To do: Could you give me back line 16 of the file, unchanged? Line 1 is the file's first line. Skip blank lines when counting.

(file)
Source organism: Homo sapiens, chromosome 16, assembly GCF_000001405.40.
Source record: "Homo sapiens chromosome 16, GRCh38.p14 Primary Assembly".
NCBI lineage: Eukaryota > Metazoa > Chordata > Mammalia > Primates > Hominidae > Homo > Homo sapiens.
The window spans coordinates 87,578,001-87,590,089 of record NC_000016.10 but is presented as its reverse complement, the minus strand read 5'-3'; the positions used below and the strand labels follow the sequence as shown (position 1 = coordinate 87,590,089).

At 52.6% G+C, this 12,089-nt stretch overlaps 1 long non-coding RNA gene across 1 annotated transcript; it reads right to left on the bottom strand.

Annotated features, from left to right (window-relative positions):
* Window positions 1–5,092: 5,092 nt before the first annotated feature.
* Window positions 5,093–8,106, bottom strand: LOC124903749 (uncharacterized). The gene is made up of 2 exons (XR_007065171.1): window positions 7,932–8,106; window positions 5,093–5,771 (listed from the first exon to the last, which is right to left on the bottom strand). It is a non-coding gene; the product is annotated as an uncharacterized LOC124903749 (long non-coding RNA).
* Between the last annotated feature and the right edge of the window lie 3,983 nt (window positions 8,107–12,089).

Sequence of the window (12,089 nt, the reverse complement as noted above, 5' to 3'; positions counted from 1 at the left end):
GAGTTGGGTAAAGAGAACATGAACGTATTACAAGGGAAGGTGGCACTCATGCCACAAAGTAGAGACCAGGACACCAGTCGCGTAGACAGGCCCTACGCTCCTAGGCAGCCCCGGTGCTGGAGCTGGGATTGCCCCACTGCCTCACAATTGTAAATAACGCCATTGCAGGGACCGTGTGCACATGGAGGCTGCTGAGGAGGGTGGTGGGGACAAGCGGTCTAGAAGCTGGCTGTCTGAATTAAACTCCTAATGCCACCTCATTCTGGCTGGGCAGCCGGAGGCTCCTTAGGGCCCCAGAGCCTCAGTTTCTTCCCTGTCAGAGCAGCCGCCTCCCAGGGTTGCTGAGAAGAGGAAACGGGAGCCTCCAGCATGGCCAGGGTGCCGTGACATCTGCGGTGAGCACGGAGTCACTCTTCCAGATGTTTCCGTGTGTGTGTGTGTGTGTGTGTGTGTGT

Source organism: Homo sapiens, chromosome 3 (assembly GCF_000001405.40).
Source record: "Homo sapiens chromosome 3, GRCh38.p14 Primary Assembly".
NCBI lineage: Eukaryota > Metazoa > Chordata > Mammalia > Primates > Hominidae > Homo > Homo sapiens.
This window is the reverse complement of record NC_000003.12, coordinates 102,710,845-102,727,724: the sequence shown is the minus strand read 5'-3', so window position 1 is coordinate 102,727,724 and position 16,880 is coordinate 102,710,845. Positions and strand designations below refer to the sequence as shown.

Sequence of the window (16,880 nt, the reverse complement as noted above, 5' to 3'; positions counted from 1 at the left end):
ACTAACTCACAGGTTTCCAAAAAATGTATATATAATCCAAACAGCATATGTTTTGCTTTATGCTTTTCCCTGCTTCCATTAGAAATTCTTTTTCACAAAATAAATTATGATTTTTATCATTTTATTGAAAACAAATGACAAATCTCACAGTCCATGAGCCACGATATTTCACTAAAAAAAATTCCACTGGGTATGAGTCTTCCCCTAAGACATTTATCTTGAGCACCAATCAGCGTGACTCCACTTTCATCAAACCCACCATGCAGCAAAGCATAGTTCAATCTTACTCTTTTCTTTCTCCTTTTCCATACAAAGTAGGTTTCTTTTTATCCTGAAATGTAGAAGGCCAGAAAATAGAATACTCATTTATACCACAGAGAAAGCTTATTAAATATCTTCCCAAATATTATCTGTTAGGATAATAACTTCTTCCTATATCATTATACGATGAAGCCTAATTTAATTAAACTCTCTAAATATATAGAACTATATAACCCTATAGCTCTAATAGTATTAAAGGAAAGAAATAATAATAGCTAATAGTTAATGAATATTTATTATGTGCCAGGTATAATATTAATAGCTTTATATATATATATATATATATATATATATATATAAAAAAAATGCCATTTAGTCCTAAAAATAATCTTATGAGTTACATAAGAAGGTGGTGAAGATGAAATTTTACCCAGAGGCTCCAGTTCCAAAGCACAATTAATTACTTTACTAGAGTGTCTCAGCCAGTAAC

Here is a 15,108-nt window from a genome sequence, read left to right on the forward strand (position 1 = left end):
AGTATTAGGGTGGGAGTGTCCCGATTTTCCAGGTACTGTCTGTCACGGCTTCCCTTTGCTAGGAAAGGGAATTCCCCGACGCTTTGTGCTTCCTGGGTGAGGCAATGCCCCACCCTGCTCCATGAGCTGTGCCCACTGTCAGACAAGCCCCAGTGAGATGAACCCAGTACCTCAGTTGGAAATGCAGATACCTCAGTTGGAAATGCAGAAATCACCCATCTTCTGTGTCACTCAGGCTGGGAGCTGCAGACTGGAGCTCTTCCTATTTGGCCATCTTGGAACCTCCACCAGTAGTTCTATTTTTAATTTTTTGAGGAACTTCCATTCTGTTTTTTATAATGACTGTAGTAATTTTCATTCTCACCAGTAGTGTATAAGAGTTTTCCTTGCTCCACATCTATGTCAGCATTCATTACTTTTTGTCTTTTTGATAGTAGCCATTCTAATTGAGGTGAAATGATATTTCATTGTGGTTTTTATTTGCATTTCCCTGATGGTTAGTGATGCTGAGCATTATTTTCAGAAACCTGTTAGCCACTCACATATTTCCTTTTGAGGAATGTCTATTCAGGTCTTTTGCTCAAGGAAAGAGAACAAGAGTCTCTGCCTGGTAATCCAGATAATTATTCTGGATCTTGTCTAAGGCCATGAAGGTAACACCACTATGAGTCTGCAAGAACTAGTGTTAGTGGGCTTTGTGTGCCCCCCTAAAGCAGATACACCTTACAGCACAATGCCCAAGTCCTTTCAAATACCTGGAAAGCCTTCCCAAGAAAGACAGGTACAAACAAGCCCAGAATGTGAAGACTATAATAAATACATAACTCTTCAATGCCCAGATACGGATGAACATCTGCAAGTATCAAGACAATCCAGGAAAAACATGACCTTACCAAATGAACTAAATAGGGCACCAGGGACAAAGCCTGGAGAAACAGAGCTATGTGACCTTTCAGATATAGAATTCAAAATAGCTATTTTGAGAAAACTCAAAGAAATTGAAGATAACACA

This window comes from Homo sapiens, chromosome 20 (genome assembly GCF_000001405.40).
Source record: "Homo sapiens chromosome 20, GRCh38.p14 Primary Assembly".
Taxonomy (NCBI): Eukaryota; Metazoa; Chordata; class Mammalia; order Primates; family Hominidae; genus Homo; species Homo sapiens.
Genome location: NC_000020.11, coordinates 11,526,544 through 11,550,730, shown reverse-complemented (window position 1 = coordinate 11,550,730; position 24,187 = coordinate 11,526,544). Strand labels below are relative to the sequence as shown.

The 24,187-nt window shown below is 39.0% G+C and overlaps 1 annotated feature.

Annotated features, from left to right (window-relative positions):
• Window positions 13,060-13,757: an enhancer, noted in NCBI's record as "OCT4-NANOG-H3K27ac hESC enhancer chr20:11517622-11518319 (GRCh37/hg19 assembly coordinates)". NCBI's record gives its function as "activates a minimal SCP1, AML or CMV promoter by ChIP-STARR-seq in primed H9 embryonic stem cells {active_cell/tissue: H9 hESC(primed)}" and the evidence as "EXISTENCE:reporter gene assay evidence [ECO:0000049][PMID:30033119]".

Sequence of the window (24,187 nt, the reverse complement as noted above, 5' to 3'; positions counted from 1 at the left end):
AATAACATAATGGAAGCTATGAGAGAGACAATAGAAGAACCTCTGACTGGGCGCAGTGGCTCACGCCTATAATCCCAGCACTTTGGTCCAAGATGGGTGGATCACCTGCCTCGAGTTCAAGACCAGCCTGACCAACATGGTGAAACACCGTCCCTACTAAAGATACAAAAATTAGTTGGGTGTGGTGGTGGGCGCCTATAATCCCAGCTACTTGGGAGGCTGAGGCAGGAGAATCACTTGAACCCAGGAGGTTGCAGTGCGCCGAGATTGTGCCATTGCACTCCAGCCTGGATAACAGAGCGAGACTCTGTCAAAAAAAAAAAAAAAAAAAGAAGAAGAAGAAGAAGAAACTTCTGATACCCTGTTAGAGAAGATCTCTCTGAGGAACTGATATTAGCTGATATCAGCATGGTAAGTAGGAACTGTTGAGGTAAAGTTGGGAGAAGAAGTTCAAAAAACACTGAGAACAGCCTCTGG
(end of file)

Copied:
Sequence of the window (16,880 nt, the reverse complement as noted above, 5' to 3'; positions counted from 1 at the left end):